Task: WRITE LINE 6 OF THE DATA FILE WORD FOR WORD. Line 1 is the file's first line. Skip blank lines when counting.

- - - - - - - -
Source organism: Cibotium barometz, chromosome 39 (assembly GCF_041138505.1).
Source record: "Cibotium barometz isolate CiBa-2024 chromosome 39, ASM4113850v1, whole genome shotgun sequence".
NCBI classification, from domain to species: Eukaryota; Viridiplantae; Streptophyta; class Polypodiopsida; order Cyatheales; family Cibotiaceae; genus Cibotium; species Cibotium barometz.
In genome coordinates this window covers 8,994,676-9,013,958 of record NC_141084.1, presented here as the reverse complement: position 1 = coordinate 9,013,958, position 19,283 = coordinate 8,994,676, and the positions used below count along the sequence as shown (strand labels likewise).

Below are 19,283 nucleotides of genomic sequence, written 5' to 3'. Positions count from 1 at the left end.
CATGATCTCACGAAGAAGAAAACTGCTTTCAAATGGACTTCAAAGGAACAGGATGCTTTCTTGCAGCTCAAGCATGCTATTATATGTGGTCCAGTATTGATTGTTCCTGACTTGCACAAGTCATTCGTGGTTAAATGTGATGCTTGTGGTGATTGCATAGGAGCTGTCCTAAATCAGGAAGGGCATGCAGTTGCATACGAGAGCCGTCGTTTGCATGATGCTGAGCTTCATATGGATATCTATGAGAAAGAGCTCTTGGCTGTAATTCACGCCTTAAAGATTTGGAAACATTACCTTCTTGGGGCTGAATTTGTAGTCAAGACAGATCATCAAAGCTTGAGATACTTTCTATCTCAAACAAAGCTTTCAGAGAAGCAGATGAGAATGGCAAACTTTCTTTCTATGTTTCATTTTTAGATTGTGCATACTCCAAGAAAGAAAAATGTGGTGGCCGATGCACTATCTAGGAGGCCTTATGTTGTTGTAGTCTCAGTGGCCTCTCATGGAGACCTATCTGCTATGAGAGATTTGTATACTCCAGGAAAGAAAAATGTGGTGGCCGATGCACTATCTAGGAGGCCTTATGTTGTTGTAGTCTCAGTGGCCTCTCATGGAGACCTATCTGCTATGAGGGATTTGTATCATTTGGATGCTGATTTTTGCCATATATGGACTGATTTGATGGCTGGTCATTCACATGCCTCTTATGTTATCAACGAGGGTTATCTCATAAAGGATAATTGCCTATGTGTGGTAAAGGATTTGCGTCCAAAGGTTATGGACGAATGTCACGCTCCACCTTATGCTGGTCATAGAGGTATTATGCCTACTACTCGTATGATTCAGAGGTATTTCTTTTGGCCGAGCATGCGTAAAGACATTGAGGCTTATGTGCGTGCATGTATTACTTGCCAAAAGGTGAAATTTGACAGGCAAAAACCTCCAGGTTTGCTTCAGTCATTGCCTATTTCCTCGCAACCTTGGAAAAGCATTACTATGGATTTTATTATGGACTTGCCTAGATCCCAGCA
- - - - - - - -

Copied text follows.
CATGATCTCACGAAGAAGAAAACTGCTTTCAAATGGACTTCAAAGGAACAGGATGCTTTCTTGCAGCTCAAGCATGCTATTATATGTGGTCCAGTATTGATTGTTCCTGACTTGCACAAGTCATTCGTGGTTAAATGTGATGCTTGTGGTGATTGCATAGGAGCTGTCCTAAATCAGGAAGGGCATGCAGTTGCATACGAGAGCCGTCGTTTGCATGATGCTGAGCTTCATATGGATATCTATGAGAAAGAGCTCTTGGCTGTAATTCACGCCTTAAAGATTTGGAAACATTACCTTCTTGGGGCTGAATTTGTAGTCAAGACAGATCATCAAAGCTTGAGATACTTTCTATCTCAAACAAAGCTTTCAGAGAAGCAGATGAGAATGGCAAACTTTCTTTCTATGTTTCATTTTTAGATTGTGCATACTCCAAGAAAGAAAAATGTGGTGGCCGATGCACTATCTAGGAGGCCTTATGTTGTTGTAGTCTCAGTGGCCTCTCATGGAGACCTATCTGCTATGAGAGATTTGTATACTCCAGGAAAGAAAAATGTGGTGGCCGATGCACTATCTAGGAGGCCTTATGTTGTTGTAGTCTCAGTGGCCTCTCATGGAGACCTATCTGCTATGAGGGATTTGTATCATTTGGATGCTGATTTTTGCCATATATGGACTGATTTGATGGCTGGTCATTCACATGCCTCTTATGTTATCAACGAGGGTTATCTCATAAAGGATAATTGCCTATGTGTGGTAAAGGATTTGCGTCCAAAGGTTATGGACGAATGTCACGCTCCACCTTATGCTGGTCATAGAGGTATTATGCCTACTACTCGTATGATTCAGAGGTATTTCTTTTGGCCGAGCATGCGTAAAGACATTGAGGCTTATGTGCGTGCATGTATTACTTGCCAAAAGGTGAAATTTGACAGGCAAAAACCTCCAGGTTTGCTTCAGTCATTGCCTATTTCCTCGCAACCTTGGAAAAGCATTACTATGGATTTTATTATGGACTTGCCTAGATCCCAGCA